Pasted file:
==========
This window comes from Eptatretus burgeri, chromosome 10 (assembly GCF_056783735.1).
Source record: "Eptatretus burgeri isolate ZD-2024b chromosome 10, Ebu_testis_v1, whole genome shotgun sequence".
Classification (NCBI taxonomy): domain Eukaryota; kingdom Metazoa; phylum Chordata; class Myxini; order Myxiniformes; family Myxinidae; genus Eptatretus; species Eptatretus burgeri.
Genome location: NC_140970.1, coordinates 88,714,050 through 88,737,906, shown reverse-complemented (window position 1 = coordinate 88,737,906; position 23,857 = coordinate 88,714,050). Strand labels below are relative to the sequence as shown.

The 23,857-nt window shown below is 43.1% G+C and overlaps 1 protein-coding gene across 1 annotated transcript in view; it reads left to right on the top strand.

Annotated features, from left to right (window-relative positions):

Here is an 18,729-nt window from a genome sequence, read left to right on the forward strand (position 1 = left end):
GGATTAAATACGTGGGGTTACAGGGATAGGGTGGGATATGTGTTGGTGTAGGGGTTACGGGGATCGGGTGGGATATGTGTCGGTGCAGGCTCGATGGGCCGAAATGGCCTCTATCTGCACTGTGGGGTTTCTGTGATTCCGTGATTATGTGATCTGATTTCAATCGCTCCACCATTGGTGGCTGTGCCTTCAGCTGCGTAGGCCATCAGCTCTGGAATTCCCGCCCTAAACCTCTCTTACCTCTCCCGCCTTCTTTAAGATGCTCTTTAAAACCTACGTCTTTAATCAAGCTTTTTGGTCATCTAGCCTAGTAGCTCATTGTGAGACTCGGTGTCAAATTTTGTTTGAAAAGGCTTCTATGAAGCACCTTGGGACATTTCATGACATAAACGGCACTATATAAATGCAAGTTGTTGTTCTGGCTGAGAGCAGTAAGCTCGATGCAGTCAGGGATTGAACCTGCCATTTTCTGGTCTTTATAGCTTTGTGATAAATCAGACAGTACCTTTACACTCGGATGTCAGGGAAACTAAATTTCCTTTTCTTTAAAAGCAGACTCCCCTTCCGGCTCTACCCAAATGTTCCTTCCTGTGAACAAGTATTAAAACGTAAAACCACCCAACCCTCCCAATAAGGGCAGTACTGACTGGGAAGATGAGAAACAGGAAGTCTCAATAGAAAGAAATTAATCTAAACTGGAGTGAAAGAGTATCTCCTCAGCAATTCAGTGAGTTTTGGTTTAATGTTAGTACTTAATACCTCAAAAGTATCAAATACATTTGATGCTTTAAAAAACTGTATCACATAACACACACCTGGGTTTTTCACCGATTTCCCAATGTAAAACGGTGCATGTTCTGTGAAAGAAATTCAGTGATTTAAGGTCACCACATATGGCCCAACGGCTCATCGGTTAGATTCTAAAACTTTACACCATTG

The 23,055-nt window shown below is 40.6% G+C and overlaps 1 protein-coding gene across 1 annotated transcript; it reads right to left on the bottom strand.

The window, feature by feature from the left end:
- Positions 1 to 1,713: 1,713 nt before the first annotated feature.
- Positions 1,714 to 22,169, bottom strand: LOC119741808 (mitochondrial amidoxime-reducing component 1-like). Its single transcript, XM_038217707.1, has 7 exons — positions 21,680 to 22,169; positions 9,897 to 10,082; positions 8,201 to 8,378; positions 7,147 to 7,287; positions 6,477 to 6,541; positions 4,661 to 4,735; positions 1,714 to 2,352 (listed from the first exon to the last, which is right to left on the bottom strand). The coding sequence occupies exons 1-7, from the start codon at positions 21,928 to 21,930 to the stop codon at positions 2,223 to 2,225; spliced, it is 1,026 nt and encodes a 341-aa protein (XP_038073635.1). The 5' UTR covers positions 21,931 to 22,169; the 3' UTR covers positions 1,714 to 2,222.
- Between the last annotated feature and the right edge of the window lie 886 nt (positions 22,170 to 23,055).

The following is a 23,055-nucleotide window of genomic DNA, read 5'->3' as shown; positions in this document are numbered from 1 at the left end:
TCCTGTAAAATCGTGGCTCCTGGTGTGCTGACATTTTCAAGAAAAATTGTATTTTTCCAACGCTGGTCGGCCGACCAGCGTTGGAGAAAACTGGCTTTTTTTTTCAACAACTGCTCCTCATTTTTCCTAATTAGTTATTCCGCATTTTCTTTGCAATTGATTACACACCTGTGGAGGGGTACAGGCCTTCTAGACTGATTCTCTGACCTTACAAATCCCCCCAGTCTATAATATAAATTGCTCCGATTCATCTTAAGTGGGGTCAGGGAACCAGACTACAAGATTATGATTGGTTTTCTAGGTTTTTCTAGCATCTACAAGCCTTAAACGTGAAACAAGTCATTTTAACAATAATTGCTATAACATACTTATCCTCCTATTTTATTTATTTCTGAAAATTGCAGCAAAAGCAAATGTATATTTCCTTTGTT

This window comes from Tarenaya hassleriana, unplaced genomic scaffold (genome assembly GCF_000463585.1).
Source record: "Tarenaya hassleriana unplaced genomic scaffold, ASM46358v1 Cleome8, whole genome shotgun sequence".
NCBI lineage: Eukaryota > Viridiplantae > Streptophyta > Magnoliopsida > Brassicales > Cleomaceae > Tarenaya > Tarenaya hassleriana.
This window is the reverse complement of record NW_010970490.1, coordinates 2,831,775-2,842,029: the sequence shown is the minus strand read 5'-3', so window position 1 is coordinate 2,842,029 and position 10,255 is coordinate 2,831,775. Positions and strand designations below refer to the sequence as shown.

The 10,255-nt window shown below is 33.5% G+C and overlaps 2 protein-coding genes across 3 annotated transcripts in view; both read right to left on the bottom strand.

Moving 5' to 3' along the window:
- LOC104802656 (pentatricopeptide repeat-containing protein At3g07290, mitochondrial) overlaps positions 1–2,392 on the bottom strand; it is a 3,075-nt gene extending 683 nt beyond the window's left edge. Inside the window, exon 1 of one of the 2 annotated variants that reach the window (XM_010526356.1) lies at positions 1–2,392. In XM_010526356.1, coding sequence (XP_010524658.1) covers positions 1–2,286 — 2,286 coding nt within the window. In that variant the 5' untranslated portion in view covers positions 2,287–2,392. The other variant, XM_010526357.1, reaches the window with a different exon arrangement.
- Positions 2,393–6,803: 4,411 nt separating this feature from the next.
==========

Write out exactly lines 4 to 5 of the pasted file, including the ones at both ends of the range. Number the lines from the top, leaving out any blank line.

Genome location: NC_140970.1, coordinates 88,714,050 through 88,737,906, shown reverse-complemented (window position 1 = coordinate 88,737,906; position 23,857 = coordinate 88,714,050). Strand labels below are relative to the sequence as shown.

The 23,857-nt window shown below is 43.1% G+C and overlaps 1 protein-coding gene across 1 annotated transcript in view; it reads left to right on the top strand.